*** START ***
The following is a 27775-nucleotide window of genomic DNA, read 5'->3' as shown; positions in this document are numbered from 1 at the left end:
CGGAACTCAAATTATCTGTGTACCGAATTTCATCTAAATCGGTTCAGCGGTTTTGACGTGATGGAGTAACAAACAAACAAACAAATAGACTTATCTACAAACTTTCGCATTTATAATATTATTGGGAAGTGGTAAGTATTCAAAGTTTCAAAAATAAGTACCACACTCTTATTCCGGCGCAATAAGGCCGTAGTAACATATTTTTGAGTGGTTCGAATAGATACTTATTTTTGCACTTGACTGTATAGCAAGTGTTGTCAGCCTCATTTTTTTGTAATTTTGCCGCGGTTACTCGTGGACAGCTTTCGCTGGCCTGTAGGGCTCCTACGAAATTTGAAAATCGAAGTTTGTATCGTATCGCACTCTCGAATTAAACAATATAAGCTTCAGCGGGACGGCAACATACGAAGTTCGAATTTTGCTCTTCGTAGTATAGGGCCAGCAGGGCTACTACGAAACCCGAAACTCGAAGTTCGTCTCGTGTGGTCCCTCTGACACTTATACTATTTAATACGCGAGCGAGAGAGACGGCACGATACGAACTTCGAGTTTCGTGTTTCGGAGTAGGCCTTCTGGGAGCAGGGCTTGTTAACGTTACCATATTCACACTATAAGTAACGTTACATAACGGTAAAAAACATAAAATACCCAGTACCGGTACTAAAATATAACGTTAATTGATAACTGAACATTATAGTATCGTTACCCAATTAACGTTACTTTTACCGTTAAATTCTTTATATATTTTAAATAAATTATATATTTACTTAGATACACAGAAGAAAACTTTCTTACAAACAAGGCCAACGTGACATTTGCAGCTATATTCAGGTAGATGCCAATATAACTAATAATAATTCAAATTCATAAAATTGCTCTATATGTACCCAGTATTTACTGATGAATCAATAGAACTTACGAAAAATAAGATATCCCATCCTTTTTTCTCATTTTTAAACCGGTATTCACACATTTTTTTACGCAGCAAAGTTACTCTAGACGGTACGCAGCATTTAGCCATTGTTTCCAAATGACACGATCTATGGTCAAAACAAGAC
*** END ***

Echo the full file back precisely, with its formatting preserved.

The following is a 27775-nucleotide window of genomic DNA, read 5'->3' as shown; positions in this document are numbered from 1 at the left end:
CGGAACTCAAATTATCTGTGTACCGAATTTCATCTAAATCGGTTCAGCGGTTTTGACGTGATGGAGTAACAAACAAACAAACAAATAGACTTATCTACAAACTTTCGCATTTATAATATTATTGGGAAGTGGTAAGTATTCAAAGTTTCAAAAATAAGTACCACACTCTTATTCCGGCGCAATAAGGCCGTAGTAACATATTTTTGAGTGGTTCGAATAGATACTTATTTTTGCACTTGACTGTATAGCAAGTGTTGTCAGCCTCATTTTTTTGTAATTTTGCCGCGGTTACTCGTGGACAGCTTTCGCTGGCCTGTAGGGCTCCTACGAAATTTGAAAATCGAAGTTTGTATCGTATCGCACTCTCGAATTAAACAATATAAGCTTCAGCGGGACGGCAACATACGAAGTTCGAATTTTGCTCTTCGTAGTATAGGGCCAGCAGGGCTACTACGAAACCCGAAACTCGAAGTTCGTCTCGTGTGGTCCCTCTGACACTTATACTATTTAATACGCGAGCGAGAGAGACGGCACGATACGAACTTCGAGTTTCGTGTTTCGGAGTAGGCCTTCTGGGAGCAGGGCTTGTTAACGTTACCATATTCACACTATAAGTAACGTTACATAACGGTAAAAAACATAAAATACCCAGTACCGGTACTAAAATATAACGTTAATTGATAACTGAACATTATAGTATCGTTACCCAATTAACGTTACTTTTACCGTTAAATTCTTTATATATTTTAAATAAATTATATATTTACTTAGATACACAGAAGAAAACTTTCTTACAAACAAGGCCAACGTGACATTTGCAGCTATATTCAGGTAGATGCCAATATAACTAATAATAATTCAAATTCATAAAATTGCTCTATATGTACCCAGTATTTACTGATGAATCAATAGAACTTACGAAAAATAAGATATCCCATCCTTTTTTCTCATTTTTAAACCGGTATTCACACATTTTTTTACGCAGCAAAGTTACTCTAGACGGTACGCAGCATTTAGCCATTGTTTCCAAATGACACGATCTATGGTCAAAACAAGAC